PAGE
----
Tuesday, December 16, 2008


Gib Guilbeau

Red Rhodes

"The Rockets" aka "Crazy Horse"

I ended up in the locked ward of Edgemont Hospital, on suicide watch, after my Continental Hotel experience. Edgemont Hospital was located right around Vermont Ave. and Hollywood Blvd., in the east end of Hollywood.

I stayed in the locked ward long enough for the staff to decide I was no longer a threat to myself. In time I was moved to the west wing, and allowed the freedom of the hospital hallways and outdoor patio, where I could get some fresh air and sunshine.

I was on medication to help keep me calm, but in my way of thinking the crisis was over for the time being. It was the combination of booze and cocaine that had gotten me so crazy, but after a week or so I'd cleared my head and body of those effects.

While I was in Edgemont "drying out" as they say, three members of "The Rockets," Danny Whitten, Ralph Molina, and Billy Talbot came to see me. By that time "The Rockets" had morphed into "Crazy Horse." Somehow they had been able to convince the staff to let me out of the hospital on a three or four hour day pass.

They took me to a recording studio where they announced, "We're going to make a record!" They'd all decided that this would be the best therapy possible for me at that time, and I was ecstatic at the prospect of cutting a record with my old friends.

Armed with a fifth of J and B scotch, purchased at a liquor store on the way, we headed for the recording studio, which I can't remember the name of. When we got there Danny pointed to Red Rhodes who was there to play steel guitar, something I'd used once before while doing the album Working in 1968. I met Gib Guilbeau, who played bluegrass fiddle on the session, a first for me.

The songs we cut were Big Spoke Wheel and My Body Doesn't Care. Big Spoke Wheel was written by me on a rooftop in West Hollywood, in 1969, during an eclipse of the sun. I have no memory of how they even knew about the song, or who was gonna pay for the session. Possibly Gavin Murrel produced it, and I don't know who engineered it.

It was a remarkable gift they gave to me that day, and what came out of it is captured for all time in the finished recordings. Both Danny Whitten and Red Rhodes are gone now, but they will live forever in my memory and through their music. I was lucky enough to have been a small part of it. These recordings are more important for their sakes than mine.

It is another part of the historical record of music from that time, created by chance and circumstance, and the friendship of those who lived and died playing the music they created and loved. To me, "Big Spoke Wheel" and "My Body Doesn't Care" are recordings created out of love and respect by those who participated in the making of it.


  1. Love it! Sounds full of easy joy, and what a great gift they gave you that day. DAMN that voice of yours is sooo effective expressing feelings....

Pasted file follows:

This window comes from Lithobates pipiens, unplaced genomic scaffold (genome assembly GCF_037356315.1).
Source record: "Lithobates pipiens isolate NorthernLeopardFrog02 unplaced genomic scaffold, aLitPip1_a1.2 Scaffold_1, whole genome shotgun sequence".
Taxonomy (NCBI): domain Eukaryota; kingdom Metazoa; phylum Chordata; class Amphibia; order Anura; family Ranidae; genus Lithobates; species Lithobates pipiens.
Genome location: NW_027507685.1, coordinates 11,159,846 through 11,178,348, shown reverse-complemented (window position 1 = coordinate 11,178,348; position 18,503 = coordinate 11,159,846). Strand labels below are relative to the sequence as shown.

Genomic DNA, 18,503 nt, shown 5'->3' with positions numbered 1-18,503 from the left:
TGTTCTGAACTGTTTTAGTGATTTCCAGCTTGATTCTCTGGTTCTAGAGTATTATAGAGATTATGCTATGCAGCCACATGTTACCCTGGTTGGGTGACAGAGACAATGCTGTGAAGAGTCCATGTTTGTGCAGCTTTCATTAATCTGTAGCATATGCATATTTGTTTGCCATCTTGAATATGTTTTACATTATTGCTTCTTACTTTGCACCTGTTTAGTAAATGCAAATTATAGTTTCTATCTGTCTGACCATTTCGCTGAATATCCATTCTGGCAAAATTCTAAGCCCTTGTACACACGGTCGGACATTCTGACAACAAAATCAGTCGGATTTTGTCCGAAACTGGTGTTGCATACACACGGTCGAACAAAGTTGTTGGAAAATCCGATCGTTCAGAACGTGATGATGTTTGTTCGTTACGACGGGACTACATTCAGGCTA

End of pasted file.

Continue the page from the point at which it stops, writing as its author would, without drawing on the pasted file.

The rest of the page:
2. Red Rhodes' and Gib Guilbeau's pedal steel and fiddle duet behind your Cajun motorcycle delivery makes a very fine recording indeed. It's hard to imagine that you walked out of the hospital and right into the studio to cut a piece this fine.

    Red Rhodes was a great steel player with a very identifiable style. He was the center of Mike Nesmith's First and Second National Bands, It is nice to hear him on this piece.

  3. Big spoke wheel just gets better and better every time you here it. the lyrics are so good!.P

  4. Oh, man . . . what a great tune! Could easily have heard that one coming out of the radio speaker on a sweet summer evening. Thanks, Bobby!

  5. Bobby, Red played on your 1969 album, I think the sessions were in '68, but I'm guessing he overdubbed his parts when you weren't around. He was the No#1 steel guy in LA at the time.

    p.s. great posts

  6. Another stunning tune from the vaults of Bobby Jameson. As I progress through the blog I keep discovering that you have connections to many musical figures I have admired at one time or another like Andrew Oldham who's production with people like Del Shannon and Billy Nicholls among others have been things I've appreciated in my life, The Rooney Brothers who made some amazing music of their own, Curt Boettcher, Love, Frank Zappa, Jimi Hendrix, Red Rhodes of the underrated First National Band who's first two albums I am fond of, and now I come to find out that you recorded with the Rockets/Crazy Horse. That's nuts. Where does it end? The list just keeps growing. I'm so into The Rockets album and the first Crazy Horse album so that blows my mind just a bit. And there's only so much recorded output featuring Danny Whitten so that's extra special. Goddamn, the sound of you with those guys is such a good fit. They had the same type of imperfect, soulful realness that you were trying to achieve with your Working album. I wish there was several albums worth of this stuff. It's a match made in heaven.

  7. Ghosts of Ralphs early tack tack tack drumming style.. Great song with great legendary musicians, past & present.